Treehuggers and gearheads unite! Long viewed as primarily the green-car enthusiast's domain, electric vehicles can actually be just as satisfactory for pedal-mashers, provided that there's a charging system nearby, writes Blake Herrschaft for the Rocky Mountain Institute.

Herrschaft serves up five reasons the EV should be seen as the ultimate road-runner. For starters, the instant, off-the-line torque of an EV provides a quickness advantage that sports cars with a 1,500-rpm torque maximum can't match. The regenerative braking and KERS-like (Kinetic Energy Recovery Systems) systems give many electric-drive vehicles a little extra push coming out of the corners. For high-end plug-ins like the Mercedes AMG SLS E-Drive, independent electric motors in each wheel allow the driver to get independent torque levels (i.e. "torque vectoring") to provide better handling and safety (but who really cares about safety, here?).

And, sometime in the future, enthusiasts can dream about inductive, wireless-charging systems built underneath the roads' surfaces, providing so-called "boost zones" for EV drivers looking for more juice.

The fifth reason involves the Porsche 918 plug-in hybrid, but that model costs more than $800,000, so we're not going to go there (see the original list here). What we will offer is a video reminder below of how awesome a Tesla Model S looks when it's doing donuts. Yippee.


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    • 1 Second Ago
  • 30 Comments
      BipDBo
      • 1 Year Ago
      You don't need to go all the way to the rev limiter. Halfway is more than sufficient, even less so for big displacement engines or newer DI turbos which have good low end torque. You just need to know how to drive. What you're saying is true. Driving skill is not required. An EV will go fast for a monkey.
      Dave
      • 1 Year Ago
      For ~$90,000, manufacturers can make a fast car with any tech they want.
        Joeviocoe
        • 1 Day Ago
        @Dave
        But can they do it in a car that can get 100 MPGe too? And not use imported Oil? And have Zero Emissions (other than the cloud of tire residue)? The beauty of the Tesla brand image... is that it can be Zero gas, Zero emissions... without compromising fun. Any car maker can make a car to achieve a single performance metric... but to meet several in one car... that takes skill.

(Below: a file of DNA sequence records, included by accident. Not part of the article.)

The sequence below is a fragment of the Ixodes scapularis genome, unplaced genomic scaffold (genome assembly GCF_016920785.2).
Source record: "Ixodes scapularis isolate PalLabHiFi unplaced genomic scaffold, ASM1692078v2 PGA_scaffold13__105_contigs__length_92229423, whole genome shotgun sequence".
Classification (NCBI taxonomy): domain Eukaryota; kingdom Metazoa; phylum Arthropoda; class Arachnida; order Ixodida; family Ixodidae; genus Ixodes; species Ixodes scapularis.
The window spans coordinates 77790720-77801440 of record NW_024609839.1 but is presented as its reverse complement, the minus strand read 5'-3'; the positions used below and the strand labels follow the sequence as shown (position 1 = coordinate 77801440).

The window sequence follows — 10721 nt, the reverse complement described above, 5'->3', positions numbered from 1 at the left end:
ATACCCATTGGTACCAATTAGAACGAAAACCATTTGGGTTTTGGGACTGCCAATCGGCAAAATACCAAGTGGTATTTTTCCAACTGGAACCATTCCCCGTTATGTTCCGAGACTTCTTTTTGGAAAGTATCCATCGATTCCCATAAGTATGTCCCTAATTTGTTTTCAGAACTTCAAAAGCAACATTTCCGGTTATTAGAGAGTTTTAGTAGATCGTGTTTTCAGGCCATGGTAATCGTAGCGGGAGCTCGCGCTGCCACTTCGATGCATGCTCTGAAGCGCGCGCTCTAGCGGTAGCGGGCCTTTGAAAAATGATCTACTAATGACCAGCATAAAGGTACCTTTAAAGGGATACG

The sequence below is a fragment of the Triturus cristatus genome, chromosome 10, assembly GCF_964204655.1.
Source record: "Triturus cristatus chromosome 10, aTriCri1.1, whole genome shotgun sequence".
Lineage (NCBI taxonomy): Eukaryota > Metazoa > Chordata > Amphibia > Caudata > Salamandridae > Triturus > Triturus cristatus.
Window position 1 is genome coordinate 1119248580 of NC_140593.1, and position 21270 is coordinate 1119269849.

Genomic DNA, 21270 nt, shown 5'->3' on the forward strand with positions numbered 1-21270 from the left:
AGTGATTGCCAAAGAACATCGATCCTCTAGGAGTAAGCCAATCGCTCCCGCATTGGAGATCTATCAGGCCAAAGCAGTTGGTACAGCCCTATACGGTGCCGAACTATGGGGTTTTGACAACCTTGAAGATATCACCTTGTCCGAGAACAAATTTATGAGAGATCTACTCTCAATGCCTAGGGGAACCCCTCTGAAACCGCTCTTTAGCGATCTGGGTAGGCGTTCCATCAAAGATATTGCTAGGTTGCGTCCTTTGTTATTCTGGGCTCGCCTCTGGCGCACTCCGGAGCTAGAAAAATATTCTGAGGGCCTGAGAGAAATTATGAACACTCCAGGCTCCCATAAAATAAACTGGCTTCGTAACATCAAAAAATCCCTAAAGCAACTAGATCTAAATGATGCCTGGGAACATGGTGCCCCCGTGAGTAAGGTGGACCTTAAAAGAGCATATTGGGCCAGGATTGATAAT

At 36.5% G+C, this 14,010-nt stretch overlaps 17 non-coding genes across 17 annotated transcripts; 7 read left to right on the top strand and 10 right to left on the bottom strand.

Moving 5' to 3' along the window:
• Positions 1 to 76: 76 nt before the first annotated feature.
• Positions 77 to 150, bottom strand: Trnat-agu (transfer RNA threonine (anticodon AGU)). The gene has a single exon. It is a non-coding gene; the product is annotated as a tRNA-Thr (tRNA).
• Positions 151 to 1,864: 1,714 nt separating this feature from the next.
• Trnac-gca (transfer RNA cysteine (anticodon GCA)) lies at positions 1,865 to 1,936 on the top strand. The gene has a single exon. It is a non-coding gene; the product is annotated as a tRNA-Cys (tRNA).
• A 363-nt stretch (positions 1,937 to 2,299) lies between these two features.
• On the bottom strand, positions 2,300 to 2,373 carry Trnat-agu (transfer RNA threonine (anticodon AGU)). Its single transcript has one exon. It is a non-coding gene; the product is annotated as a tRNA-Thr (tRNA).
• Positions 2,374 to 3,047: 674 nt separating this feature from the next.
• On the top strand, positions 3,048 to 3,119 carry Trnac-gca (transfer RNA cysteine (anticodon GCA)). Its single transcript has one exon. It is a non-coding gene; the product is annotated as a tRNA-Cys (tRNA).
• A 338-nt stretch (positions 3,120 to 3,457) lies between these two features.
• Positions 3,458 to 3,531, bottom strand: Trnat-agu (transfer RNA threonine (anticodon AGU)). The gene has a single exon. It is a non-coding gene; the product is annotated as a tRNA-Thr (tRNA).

Dave
        • 1 Day Ago
        @Dave
        http://en.wikipedia.org/wiki/List_of_N%C3%BCrburgring_Nordschleife_lap_times
      Roy_H
      • 1 Year Ago
      How to destroy a set of tires in short order!
      Mladen Kalinic
      • 1 Year Ago
      How sad it is when doughnuts are something used to push forward a technology into mainstream
        raktmn
        • 1 Year Ago
        @Mladen Kalinic
        Traditionally, it has always been race tracks for promoting car brands. That's why Toyota races NASCAR...
      throwback
      • 1 Year Ago
      If I could afford a model s I would buy one. Not because its electric, but I spite of the fact it's electric. The car is fast, handles well, is rear wheel drive (the world has enough FWD cars) and it' appears to be well built. As an enthusiast that is what matters to me. I would certainly enjoy the other benefits of an EV as well but just being electric is not why I would buy any car.
        SublimeKnight
        • 1 Day Ago
        @throwback
        Most of what you mentioned is because it IS electric. Fast, because of the instant torque and throttle response. Handles well because of it's insanely low center of gravity due to the battery pack. Well built because they didn't need to spend 80% of the engineering effort trying to isolate you from vibrations and sound of 100s of tiny explosions a second. Tesla could not have leapt on to the scene and dominated its class competition with such a refined car if it had a gas engine. The current car companies have decades of experience on them in that arena. Tesla has an inherent advantage over its competition, because it IS electric.